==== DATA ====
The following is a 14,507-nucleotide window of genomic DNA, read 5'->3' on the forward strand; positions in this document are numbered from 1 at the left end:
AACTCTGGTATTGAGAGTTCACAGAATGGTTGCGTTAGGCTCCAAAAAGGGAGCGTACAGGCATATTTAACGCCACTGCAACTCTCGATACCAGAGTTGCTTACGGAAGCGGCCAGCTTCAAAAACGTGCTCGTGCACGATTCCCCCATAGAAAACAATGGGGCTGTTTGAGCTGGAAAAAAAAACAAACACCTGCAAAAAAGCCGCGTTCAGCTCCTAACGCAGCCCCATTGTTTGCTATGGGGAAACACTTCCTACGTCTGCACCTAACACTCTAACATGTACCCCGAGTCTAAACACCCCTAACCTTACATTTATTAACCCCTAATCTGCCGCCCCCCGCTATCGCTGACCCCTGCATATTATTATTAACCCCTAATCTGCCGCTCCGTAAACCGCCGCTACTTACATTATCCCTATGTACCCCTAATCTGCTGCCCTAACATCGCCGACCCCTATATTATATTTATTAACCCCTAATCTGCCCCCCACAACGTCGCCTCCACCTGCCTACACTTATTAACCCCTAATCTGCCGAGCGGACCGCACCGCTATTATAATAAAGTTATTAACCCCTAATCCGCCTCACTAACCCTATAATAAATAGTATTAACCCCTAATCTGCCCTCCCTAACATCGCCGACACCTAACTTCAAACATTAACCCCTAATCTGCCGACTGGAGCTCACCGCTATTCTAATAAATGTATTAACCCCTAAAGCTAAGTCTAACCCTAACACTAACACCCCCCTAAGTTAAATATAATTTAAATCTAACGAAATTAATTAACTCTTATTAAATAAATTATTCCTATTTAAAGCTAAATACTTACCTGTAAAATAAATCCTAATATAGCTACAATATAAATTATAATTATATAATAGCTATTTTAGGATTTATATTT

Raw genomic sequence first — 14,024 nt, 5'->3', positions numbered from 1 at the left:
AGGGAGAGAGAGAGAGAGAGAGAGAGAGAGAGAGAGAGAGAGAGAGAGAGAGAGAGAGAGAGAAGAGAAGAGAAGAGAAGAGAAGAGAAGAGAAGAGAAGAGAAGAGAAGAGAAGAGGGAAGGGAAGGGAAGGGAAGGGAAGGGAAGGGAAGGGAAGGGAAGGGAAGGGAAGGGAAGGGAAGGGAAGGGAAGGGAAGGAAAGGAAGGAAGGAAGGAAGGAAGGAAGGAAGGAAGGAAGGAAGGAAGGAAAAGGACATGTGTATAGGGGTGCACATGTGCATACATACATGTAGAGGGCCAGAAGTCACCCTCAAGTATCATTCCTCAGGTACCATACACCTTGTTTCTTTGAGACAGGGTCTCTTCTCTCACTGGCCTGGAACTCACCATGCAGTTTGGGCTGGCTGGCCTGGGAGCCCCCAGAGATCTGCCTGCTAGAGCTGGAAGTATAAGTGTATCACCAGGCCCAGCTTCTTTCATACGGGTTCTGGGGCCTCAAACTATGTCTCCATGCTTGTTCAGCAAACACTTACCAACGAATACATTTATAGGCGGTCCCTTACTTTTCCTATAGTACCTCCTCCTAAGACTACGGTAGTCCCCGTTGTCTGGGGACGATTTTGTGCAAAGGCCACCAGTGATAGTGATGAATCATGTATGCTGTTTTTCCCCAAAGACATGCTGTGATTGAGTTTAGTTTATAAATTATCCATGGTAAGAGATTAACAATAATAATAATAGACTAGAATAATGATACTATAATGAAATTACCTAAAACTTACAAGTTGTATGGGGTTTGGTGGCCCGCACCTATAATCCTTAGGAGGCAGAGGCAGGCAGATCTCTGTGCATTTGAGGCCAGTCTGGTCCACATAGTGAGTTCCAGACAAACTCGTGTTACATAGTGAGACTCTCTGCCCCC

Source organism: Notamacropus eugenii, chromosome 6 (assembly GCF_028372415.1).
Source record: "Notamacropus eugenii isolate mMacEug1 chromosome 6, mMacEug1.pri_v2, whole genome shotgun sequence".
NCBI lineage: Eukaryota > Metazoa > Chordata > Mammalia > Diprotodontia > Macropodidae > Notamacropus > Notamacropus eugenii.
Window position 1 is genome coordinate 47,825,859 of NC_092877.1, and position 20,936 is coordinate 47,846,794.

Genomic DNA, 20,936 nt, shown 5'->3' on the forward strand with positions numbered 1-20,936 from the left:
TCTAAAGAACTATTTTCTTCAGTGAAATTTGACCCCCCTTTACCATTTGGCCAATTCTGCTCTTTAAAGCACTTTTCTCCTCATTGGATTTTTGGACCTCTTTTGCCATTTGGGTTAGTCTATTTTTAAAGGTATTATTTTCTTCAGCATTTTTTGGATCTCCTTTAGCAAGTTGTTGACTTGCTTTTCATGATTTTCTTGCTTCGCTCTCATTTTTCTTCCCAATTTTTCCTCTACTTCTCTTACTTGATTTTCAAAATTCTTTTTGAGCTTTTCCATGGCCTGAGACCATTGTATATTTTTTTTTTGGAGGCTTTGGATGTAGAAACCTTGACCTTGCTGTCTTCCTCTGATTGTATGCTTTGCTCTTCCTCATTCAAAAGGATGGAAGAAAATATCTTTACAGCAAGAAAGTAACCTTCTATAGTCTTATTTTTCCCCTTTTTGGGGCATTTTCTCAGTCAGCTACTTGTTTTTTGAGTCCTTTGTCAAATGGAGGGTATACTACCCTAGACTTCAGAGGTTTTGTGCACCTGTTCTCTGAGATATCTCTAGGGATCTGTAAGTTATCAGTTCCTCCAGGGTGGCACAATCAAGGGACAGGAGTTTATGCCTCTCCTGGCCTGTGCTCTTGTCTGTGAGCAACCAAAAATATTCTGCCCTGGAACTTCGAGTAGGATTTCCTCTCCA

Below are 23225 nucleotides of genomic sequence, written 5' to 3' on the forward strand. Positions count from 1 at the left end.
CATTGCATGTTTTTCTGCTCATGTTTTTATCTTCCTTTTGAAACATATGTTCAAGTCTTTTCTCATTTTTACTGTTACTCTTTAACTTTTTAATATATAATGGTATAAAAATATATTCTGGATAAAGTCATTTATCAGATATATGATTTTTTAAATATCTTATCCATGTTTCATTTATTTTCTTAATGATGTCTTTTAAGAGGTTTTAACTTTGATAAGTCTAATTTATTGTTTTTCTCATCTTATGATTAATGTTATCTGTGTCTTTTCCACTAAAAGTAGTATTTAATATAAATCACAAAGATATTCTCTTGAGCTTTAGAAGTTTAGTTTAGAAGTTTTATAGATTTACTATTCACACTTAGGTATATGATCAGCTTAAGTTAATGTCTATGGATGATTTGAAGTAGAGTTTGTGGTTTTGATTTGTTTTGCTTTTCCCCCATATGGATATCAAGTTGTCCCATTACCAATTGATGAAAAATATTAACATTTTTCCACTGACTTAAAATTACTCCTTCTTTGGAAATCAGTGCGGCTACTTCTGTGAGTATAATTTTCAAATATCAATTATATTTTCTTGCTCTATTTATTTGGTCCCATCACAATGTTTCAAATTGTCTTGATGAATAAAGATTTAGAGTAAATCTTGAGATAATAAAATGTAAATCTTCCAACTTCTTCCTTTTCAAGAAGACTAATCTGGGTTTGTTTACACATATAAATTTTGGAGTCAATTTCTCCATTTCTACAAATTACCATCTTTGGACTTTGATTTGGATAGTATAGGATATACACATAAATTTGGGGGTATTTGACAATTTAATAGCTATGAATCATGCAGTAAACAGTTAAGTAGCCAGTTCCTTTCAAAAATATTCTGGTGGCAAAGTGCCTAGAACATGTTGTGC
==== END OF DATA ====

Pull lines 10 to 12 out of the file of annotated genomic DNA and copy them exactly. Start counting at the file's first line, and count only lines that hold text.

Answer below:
TCTAAAGAACTATTTTCTTCAGTGAAATTTGACCCCCCTTTACCATTTGGCCAATTCTGCTCTTTAAAGCACTTTTCTCCTCATTGGATTTTTGGACCTCTTTTGCCATTTGGGTTAGTCTATTTTTAAAGGTATTATTTTCTTCAGCATTTTTTGGATCTCCTTTAGCAAGTTGTTGACTTGCTTTTCATGATTTTCTTGCTTCGCTCTCATTTTTCTTCCCAATTTTTCCTCTACTTCTCTTACTTGATTTTCAAAATTCTTTTTGAGCTTTTCCATGGCCTGAGACCATTGTATATTTTTTTTTTGGAGGCTTTGGATGTAGAAACCTTGACCTTGCTGTCTTCCTCTGATTGTATGCTTTGCTCTTCCTCATTCAAAAGGATGGAAGAAAATATCTTTACAGCAAGAAAGTAACCTTCTATAGTCTTATTTTTCCCCTTTTTGGGGCATTTTCTCAGTCAGCTACTTGTTTTTTGAGTCCTTTGTCAAATGGAGGGTATACTACCCTAGACTTCAGAGGTTTTGTGCACCTGTTCTCTGAGATATCTCTAGGGATCTGTAAGTTATCAGTTCCTCCAGGGTGGCACAATCAAGGGACAGGAGTTTATGCCTCTCCTGGCCTGTGCTCTTGTCTGTGAGCAACCAAAAATATTCTGCCCTGGAACTTCGAGTAGGATTTCCTCTCCA

Below are 23225 nucleotides of genomic sequence, written 5' to 3' on the forward strand. Positions count from 1 at the left end.
CATTGCATGTTTTTCTGCTCATGTTTTTATCTTCCTTTTGAAACATATGTTCAAGTCTTTTCTCATTTTTACTGTTACTCTTTAACTTTTTAATATATAATGGTATAAAAATATATTCTGGATAAAGTCATTTATCAGATATATGATTTTTTAAATATCTTATCCATGTTTCATTTATTTTCTTAATGATGTCTTTTAAGAGGTTTTAACTTTGATAAGTCTAATTTATTGTTTTTCTCATCTTATGATTAATGTTATCTGTGTCTTTTCCACTAAAAGTAGTATTTAATATAAATCACAAAGATATTCTCTTGAGCTTTAGAAGTTTAGTTTAGAAGTTTTATAGATTTACTATTCACACTTAGGTATATGATCAGCTTAAGTTAATGTCTATGGATGATTTGAAGTAGAGTTTGTGGTTTTGATTTGTTTTGCTTTTCCCCCATATGGATATCAAGTTGTCCCATTACCAATTGATGAAAAATATTAACATTTTTCCACTGACTTAAAATTACTCCTTCTTTGGAAATCAGTGCGGCTACTTCTGTGAGTATAATTTTCAAATATCAATTATATTTTCTTGCTCTATTTATTTGGTCCCATCACAATGTTTCAAATTGTCTTGATGAATAAAGATTTAGAGTAAATCTTGAGATAATAAAATGTAAATCTTCCAACTTCTTCCTTTTCAAGAAGACTAATCTGGGTTTGTTTACACATATAAATTTTGGAGTCAATTTCTCCATTTCTACAAATTACCATCTTTGGACTTTGATTTGGATAGTATAGGATATACACATAAATTTGGGGGTATTTGACAATTTAATAGCTATGAATCATGCAGTAAACAGTTAAGTAGCCAGTTCCTTTCAAAAATATTCTGGTGGCAAAGTGCCTAGAACATGTTGTGC